For Immediate Release
KDHE Office of Communications
In preparation for an expected escalation of H1N1 pandemic flu, leaders from across Kansas are coming together today for the Governor’s H1N1 Pandemic Influenza Summit.
More than 700 stakeholders from key sectors throughout the state will attend this event to compare notes and finalize plans to counter the threats expected from the novel H1N1 Influenza A virus as the coming flu season gets underway in Kansas.
Today, under the Governor’s leadership, top-level managers in public health, hospitals, emergency medical services, schools, agriculture, faith-based organizations, emergency management, government, public safety, and businesses are taking part in this Summit to discuss their planning efforts to protect the state during the fall and winter flu season.
“We in government are aware of the risks that the H1N1 flu presents and we are taking the problem seriously,” said Governor Mark Parkinson. “State agencies, like the Kansas Department of Health and Environment and the Kansas Division of Emergency Management, along with local health departments and hospitals are working closely together to be sure we are ready for the fall flu season.”
While the H1N1 illness in Kansas has been relatively mild to date, numerous Kansans have been hospitalized and one person has died. Based on what is happening in the southern hemisphere, it’s likely that an escalation of cases will occur here in the coming months. Without a successful vaccination program, as much as 20–40 percent of the Kansas population could expect to be infected over the next two years. Many of those cases could be compressed into “waves” of infection lasting several weeks.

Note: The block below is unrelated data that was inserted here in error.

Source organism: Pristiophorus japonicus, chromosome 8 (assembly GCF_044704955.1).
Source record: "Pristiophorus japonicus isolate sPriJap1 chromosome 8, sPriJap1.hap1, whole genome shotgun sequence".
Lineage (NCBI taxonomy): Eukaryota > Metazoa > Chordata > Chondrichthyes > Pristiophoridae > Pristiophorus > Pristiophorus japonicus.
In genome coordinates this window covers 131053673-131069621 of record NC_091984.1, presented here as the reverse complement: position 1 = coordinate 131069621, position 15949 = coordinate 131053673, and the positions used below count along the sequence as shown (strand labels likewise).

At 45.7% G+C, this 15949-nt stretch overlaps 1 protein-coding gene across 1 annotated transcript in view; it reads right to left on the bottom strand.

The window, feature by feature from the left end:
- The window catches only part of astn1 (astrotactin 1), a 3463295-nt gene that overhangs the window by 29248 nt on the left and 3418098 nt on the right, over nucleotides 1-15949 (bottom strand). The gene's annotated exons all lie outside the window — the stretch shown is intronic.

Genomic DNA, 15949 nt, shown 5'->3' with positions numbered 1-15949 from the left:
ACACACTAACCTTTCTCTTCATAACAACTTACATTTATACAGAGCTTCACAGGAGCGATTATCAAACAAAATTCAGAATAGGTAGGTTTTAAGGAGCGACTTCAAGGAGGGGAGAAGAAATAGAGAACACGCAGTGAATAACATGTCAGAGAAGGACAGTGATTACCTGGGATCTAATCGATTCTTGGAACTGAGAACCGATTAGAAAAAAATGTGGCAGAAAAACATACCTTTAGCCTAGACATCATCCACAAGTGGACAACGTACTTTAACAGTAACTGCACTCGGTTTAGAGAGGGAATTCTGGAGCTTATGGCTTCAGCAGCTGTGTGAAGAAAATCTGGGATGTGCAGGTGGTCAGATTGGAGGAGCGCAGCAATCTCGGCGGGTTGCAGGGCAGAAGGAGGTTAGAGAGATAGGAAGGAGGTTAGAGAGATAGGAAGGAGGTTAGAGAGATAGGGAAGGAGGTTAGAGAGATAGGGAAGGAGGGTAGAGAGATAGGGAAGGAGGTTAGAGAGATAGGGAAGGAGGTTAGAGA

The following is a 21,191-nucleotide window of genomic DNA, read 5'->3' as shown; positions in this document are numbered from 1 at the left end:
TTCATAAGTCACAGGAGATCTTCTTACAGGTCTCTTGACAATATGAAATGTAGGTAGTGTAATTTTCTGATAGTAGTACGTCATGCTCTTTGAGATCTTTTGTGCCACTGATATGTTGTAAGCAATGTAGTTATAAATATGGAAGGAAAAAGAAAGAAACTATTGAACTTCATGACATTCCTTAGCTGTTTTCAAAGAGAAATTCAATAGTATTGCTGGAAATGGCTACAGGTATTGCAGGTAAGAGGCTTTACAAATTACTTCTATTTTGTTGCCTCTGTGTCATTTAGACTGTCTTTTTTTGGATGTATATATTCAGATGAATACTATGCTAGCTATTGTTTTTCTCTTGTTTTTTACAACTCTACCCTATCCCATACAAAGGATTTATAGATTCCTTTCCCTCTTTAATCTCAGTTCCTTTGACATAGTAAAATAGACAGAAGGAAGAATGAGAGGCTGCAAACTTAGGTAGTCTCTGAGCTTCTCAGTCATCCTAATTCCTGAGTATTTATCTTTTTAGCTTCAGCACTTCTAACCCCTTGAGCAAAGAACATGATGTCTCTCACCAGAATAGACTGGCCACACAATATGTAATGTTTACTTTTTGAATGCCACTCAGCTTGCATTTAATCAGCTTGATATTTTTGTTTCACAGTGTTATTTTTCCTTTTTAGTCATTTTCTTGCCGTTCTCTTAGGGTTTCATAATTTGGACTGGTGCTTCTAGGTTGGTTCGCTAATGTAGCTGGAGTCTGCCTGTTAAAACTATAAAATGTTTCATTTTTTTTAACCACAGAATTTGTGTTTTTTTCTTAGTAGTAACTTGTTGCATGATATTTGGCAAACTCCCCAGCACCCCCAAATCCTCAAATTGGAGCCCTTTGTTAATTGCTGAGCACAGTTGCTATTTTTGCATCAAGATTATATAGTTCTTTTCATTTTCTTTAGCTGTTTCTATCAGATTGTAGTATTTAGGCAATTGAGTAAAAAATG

At this time, clinical trials for H1N1 vaccine are underway, with plans for the vaccine to be available in Kansas sometime in October or possibly sooner.
If approved, the H1N1 vaccine will initially be made available to individuals in certain groups, as determined by the Centers for Disease Control and Prevention’s Advisory Committee on Immunization Practices. These groups have been identified as having the highest risk of severe illness with the H1N1 virus. Depending upon the initial availability of the vaccine, further prioritization may have to be done within these initial groups. The groups identified in the guidance are as follows:
Leaders from every county in Kansas were invited to participate in today’s flu summit, which is being held in a Topeka conference center and broadcast to other locations across the state. It is sponsored by the Office of the Governor, the Adjutant General’s Department/Kansas Division of Emergency Management, the Kansas State Department of Education, the Kansas Department of Health & Environment, and the Kansas Highway Patrol.
Those speaking at the Summit include Governor Mark Parkinson; Roderick Bremby, Secretary of Health and Environment; Maj. Gen. Tod Bunting, Kansas Adjutant General; Alexa Posny, Kansas Commissioner of Education; Col. Terry Maple, Superintendent of the Kansas Highway Patrol; Claudia Blackburn, Sedgwick County Health Director; and Dr. Jason Eberhart-Phillips, State Health Officer and Director of Health for the Kansas Department of Health and Environment. Speakers will also include local health leaders and business partners.